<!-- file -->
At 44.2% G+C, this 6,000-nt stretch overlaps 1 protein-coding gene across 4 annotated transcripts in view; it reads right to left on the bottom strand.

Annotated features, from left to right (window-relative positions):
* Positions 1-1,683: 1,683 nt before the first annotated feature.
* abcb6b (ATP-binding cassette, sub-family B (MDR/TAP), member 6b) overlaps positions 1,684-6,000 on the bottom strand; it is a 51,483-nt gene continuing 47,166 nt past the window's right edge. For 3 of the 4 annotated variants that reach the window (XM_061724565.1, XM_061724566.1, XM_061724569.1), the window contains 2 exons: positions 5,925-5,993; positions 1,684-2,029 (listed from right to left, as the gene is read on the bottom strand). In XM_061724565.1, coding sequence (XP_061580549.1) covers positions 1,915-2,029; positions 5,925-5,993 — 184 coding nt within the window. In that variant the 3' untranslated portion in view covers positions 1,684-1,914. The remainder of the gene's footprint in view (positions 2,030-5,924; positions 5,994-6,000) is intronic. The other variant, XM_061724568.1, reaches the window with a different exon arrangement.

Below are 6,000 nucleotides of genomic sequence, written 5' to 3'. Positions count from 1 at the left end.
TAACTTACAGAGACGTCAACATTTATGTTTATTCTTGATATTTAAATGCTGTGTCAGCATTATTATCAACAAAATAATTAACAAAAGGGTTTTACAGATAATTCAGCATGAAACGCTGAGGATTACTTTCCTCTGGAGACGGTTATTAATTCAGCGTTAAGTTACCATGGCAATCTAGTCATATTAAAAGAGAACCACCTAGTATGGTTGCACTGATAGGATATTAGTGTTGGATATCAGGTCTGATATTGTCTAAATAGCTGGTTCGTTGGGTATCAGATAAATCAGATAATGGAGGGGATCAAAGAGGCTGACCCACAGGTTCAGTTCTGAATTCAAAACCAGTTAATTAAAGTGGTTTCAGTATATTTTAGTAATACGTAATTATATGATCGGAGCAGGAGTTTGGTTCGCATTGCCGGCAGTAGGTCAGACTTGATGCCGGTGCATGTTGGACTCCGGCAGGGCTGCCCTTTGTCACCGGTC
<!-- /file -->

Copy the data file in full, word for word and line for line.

At 44.2% G+C, this 6,000-nt stretch overlaps 1 protein-coding gene across 4 annotated transcripts in view; it reads right to left on the bottom strand.

Annotated features, from left to right (window-relative positions):
* Positions 1-1,683: 1,683 nt before the first annotated feature.
* abcb6b (ATP-binding cassette, sub-family B (MDR/TAP), member 6b) overlaps positions 1,684-6,000 on the bottom strand; it is a 51,483-nt gene continuing 47,166 nt past the window's right edge. For 3 of the 4 annotated variants that reach the window (XM_061724565.1, XM_061724566.1, XM_061724569.1), the window contains 2 exons: positions 5,925-5,993; positions 1,684-2,029 (listed from right to left, as the gene is read on the bottom strand). In XM_061724565.1, coding sequence (XP_061580549.1) covers positions 1,915-2,029; positions 5,925-5,993 — 184 coding nt within the window. In that variant the 3' untranslated portion in view covers positions 1,684-1,914. The remainder of the gene's footprint in view (positions 2,030-5,924; positions 5,994-6,000) is intronic. The other variant, XM_061724568.1, reaches the window with a different exon arrangement.

Below are 6,000 nucleotides of genomic sequence, written 5' to 3'. Positions count from 1 at the left end.
TAACTTACAGAGACGTCAACATTTATGTTTATTCTTGATATTTAAATGCTGTGTCAGCATTATTATCAACAAAATAATTAACAAAAGGGTTTTACAGATAATTCAGCATGAAACGCTGAGGATTACTTTCCTCTGGAGACGGTTATTAATTCAGCGTTAAGTTACCATGGCAATCTAGTCATATTAAAAGAGAACCACCTAGTATGGTTGCACTGATAGGATATTAGTGTTGGATATCAGGTCTGATATTGTCTAAATAGCTGGTTCGTTGGGTATCAGATAAATCAGATAATGGAGGGGATCAAAGAGGCTGACCCACAGGTTCAGTTCTGAATTCAAAACCAGTTAATTAAAGTGGTTTCAGTATATTTTAGTAATACGTAATTATATGATCGGAGCAGGAGTTTGGTTCGCATTGCCGGCAGTAGGTCAGACTTGATGCCGGTGCATGTTGGACTCCGGCAGGGCTGCCCTTTGTCACCGGTC